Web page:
JB: Then they look through their database, which I mean, a hard drive, and they find something they've shot. Maybe they recut it, recolor it, and they upload that to the site. Someone will look at it. It's not automated yet. And will you give them, like, what, do they get a grade or some kind of feedback? Like hey, you don't have a shot at this, or that's really good?
MS: We're trying to ensure some level of quality control in our invitations. Right? So you sign up then you'll get an invitation to be part of the community. That's why you'll upload some of your existing work.
JB: Even if it's not a spec spot?
MS: Even if it's not a spec spot. We're not going to be giving specific feedback on individual commercials, other than making sure that they're not violating copyright, making sure there's no–
JB: Bad words.
MS: Well bad words can be bleeped out. But I think, I think largely we want to welcome – we want this to be an open marketplace, right? So it will have its own curation in terms of quality. It'll be similar to Uber's rating system on both sides. We'll have premium creators. You will get, the more you sell, the more credible you are as a creator for us.
JB: Oh that’s cool I didn’t know about that.
MS: And so, there will be built-in curation, but I don't want it to be too many barriers to entry here because the best creative could come from somebody who has never done anything before. So the creator sign-up, we'll give them lots of information. We are communicating with our creators already before we haven't launched the full automation yet, but we're already providing feedback, next week, I think it's next week.
In the next couple of weeks, we'll be sending out examples of some of their commercials. Some of them that we've sold already so that they can start to see the level of quality that’s being sold, and try to emulate that.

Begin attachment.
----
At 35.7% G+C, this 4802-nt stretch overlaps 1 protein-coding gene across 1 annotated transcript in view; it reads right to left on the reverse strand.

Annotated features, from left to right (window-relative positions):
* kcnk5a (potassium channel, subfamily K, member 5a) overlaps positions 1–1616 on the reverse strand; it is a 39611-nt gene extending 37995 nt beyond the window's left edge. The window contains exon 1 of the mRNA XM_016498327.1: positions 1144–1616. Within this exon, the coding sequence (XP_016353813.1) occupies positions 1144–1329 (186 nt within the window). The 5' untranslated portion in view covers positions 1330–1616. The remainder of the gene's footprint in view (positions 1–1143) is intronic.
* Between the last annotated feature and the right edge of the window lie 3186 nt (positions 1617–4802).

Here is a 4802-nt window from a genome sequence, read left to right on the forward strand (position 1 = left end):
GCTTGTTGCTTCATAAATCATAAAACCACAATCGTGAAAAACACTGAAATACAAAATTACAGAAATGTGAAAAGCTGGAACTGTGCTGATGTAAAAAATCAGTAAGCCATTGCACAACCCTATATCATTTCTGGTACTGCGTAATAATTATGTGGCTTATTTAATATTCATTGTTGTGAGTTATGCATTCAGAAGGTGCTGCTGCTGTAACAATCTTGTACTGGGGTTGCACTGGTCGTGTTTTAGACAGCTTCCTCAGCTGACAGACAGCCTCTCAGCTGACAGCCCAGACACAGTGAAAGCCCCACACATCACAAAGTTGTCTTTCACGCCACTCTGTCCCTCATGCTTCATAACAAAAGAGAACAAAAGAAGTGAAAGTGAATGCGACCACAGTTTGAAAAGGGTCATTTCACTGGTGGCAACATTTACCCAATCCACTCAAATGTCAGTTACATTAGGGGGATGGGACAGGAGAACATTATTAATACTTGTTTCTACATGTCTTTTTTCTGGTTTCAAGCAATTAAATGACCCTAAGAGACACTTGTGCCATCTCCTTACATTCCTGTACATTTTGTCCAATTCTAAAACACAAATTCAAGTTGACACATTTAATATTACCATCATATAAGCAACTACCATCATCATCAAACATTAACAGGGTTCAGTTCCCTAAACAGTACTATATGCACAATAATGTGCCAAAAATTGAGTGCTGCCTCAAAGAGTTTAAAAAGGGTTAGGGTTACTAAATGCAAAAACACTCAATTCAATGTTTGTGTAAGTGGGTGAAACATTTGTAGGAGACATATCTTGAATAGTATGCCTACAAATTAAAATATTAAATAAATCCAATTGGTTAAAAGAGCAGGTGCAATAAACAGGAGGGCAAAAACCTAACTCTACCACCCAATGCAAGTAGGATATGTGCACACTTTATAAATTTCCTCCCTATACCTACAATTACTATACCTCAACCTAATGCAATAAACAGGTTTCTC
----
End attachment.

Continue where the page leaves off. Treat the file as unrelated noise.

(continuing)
JB: I think the mindset too will be communicated by what you send out.
MS: That's the idea.
JB: Like, if it's not clear from this podcast alone, what you send out, will people go, oh, I get what they were talking about?
MS: Yeah. I mean, we're trying to, like I said, we're kind of creating something that nobody understands yet, which is this concept. Right.
JB: Hence my many questions.
MS: But I would ask you, other than Marvel and Lucasfilm, I suppose and you know, the comic book films, if I said to you, what kind of – if you think about the 20 movies that aren't, you know, big comic book movies – you wouldn't say, well, that's a Paramount movie or that's a 20th Century Fox movie. I mean, gone are those days, right?
Miramax had that for a long time. But I think that the content, the creative for commercials is the same, right? Like, I think where we're going is people are going to say, remember that? I mean, and I would challenge you to think about the best commercials that you can think of over the years. You're not remembering the product in that commercial in almost every instance.
You're not remembering. I mean, you take the classics, where's the beef, but do you remember where she was holding? What kind of burger she had in her. No.
JB: Well I do. I'm a student of advertising, but so I'm not the right audience, but I mean, Old Spice comes to mind – that they hit it out the park with, “smell like a man, your man smells horrible,” but I get your point.
MS: My point is, you know, Budweiser did Wazzz Up, right, for years – nobody remembered the beer. Where they held the beer. They remembered it was from the beer company. So my point is, make content that is going to be memorable, emotionally. The product insert is less important. And the companies that are advertising are starting to realize that, more and more, I'm hearing it from the mouths of the deciders at the biggest brands in the world.